Long leash: In mice missing a top autism gene, neurons in the deepest layer of the cerebral cortex make unusually distant connections to neurons (middle, right).

Top autism gene may rewire brain by altering expression of other genes

The autism gene TBR1 controls the expression of several other candidate genes that govern the architecture of the brain’s outer section.

By Alla Katsnelson
15 November 2018 | 4 min read
This article is more than five years old.
Neuroscience—and science in general—is constantly evolving, so older articles may contain information or theories that have been reevaluated since their original publication date.

The autism gene TBR1 controls the expression of several other candidate genes that govern the architecture of the cerebral cortex, the brain’s outer section, a new study suggests1.

TBR1 is among a select set of genes with strong ties to autism. The new findings explain that connection: Mutations in TBR1 may disrupt gene expression in a way that alters brain circuits.

When the gene is disabled in layer 6 — the deepest layer — of the cerebral cortex of mice at birth, the neurons there do not wire up the way they typically do. They also have unusual gene-expression patterns.

“When major neurons like this are confused in terms of the information they are gathering and sending, that’s a huge problem for normal circuits,” says lead investigator John Rubenstein, professor of psychiatry at the University of California, San Francisco.

Restoring the expression of WNT7b, one of the genes under TBR1’s control, reverses some of the problems with the circuits, providing a clue to a therapy.

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In 2010, the team reported that mutant mice lacking TBR1 show altered gene expression in layers 5 and 6 of the cerebral cortex2.

In the new work, they created two sets of mice with mutations in TBR1 only in layer 6. Some of the mice have no TBR1; others lack just one copy, akin to what happens in people with a TBR1 mutation. In both cases, the approach enables researchers to curtail TBR1 expression starting around birth.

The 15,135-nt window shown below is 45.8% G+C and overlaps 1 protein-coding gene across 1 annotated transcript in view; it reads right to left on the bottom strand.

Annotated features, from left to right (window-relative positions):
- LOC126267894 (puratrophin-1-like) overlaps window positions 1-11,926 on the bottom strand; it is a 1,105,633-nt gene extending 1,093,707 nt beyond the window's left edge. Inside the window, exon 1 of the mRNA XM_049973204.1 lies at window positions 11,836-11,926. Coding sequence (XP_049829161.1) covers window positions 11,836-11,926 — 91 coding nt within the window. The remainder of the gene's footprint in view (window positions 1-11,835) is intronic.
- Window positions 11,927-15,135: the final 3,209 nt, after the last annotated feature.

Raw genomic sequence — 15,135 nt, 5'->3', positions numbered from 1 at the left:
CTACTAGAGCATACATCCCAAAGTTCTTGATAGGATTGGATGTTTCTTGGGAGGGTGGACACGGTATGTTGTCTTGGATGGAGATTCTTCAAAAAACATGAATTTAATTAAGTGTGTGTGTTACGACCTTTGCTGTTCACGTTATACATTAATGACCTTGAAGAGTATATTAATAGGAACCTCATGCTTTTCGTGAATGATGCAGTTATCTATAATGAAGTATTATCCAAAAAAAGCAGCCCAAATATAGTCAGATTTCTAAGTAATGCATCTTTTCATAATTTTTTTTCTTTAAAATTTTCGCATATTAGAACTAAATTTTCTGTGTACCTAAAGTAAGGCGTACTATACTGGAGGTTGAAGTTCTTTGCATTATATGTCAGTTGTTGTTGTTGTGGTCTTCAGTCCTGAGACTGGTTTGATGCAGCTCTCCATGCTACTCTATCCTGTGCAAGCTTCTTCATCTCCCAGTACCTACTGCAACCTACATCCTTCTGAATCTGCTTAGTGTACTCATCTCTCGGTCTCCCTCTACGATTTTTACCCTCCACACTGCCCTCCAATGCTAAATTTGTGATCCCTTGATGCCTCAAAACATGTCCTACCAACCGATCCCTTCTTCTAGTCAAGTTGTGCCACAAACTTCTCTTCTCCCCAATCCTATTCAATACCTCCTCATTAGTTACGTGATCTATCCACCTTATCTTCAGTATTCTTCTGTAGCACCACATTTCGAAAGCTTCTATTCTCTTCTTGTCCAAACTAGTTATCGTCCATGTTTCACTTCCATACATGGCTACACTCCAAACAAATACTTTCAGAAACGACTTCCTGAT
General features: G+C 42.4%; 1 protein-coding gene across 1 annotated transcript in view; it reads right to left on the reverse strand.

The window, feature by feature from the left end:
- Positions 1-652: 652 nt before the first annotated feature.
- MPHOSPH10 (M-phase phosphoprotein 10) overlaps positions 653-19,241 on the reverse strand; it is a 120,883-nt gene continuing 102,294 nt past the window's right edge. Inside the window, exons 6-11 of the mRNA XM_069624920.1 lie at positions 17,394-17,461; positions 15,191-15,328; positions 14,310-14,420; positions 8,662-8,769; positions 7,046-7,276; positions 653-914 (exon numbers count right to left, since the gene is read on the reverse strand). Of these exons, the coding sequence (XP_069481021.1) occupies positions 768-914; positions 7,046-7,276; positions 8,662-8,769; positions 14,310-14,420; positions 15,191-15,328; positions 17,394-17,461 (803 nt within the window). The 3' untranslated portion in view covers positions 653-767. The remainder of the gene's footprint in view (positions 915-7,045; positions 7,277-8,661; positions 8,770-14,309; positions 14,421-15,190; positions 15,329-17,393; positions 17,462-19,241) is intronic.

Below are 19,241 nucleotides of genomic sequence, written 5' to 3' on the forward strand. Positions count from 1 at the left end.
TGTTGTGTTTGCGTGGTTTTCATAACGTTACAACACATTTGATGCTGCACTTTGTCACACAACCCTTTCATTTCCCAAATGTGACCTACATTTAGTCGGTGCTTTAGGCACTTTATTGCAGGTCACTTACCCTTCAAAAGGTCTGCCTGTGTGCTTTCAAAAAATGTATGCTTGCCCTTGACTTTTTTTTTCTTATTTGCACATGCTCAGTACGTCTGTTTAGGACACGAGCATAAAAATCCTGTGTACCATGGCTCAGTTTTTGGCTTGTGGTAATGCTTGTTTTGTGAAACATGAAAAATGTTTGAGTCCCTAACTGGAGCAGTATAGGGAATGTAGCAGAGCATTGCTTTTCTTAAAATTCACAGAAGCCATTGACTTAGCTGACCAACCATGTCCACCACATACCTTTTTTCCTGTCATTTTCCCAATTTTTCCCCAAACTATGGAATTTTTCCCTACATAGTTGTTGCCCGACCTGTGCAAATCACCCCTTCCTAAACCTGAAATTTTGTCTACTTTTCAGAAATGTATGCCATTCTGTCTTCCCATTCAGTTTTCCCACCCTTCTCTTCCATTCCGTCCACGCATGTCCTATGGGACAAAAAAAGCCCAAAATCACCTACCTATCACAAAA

The researchers then used two techniques to examine gene expression in layer 6 neurons: They sequenced all of the RNA transcripts in mashed-up tissue and then used probes to analyze the expression of nine target genes in intact tissue.

In both sets of mutants, gene expression in layer 6 neurons is more like that of layer 5 neurons than typical layer 6 neurons, the team found. This change is less pronounced in mice lacking one copy of TBR1.

TBR1 becomes active about nine days before birth in mice, but the new results suggest it is required to maintain the identity of some cell types even after birth. The finding is noteworthy because many researchers believe that a cell’s identity is locked in early on, Rubenstein says.

Several of the genes with altered expression are associated with autism. TBR1 appears to control their expression by binding to stretches of DNA that regulate the genes.

The results help flesh out the details of the relationships between autism genes — in particular, which genes affect the activity of which others, says Gill Bejerano, associate professor of developmental biology at Stanford University in California. Bejerano was not involved in the study but has previously collaborated with Rubenstein.

Thinking about therapy:

Looking in the brains of these mice, the researchers found that many of the dendrites — the signal-receiving branches of neurons — of layer 6 neurons extend to layer 1, which is typical of layer 5 neurons. “That never happens in normal layer 6 neurons,” Rubenstein says.

These dendrites also form significantly fewer connections, or synapses, with other neurons than typical layer 6 neurons do. Of the genes whose expression level changes in the mutants, four are known to affect synapse formation.

The paper is the first to link TBR1 function with dendrite connection patterns and synapse formation, says Yi-Ping Hsueh, professor of neuroscience at the Institute of Molecular Biology in Taiwan. (Hsueh has collaborated with Rubenstein but was not involved in the new work.)

The researchers used viruses to deliver functional versions of the four genes involved in synapse formation to both sets of mutant mice. One of these replacements, WNT7b, restores the number of synapses to the typical number. “That’s exciting, because it opens the possibility to think about therapy for at least the TBR1 type of autism,” Rubenstein says.

In 2014, Hsueh’s team reported that a small molecule called D-cycloserine, which boosts neuronal activity, reverses social and cognitive problems in mice lacking one copy of TBR13. It would be interesting to see whether that drug also helps alleviate problems in the layer 6 mutants, she says.

However, the overall gene-expression changes in the two types of mutants have little in common, and the mice do not have problems with social or other behaviors reminiscent of autism. For these reasons, the relevance of the findings to autism is uncertain, Hsueh says.

  1. Fazel Darbandi S. et al. Neuron Epub ahead of print (2018) PubMed
  2. Bedogni F. et al. Proc. Natl. Acad. Sci. USA 107, 13129-13134 (2010) PubMed
  3. Huang T.N. et al. Nat. Neurosci. 17, 240-247 (2014) PubMed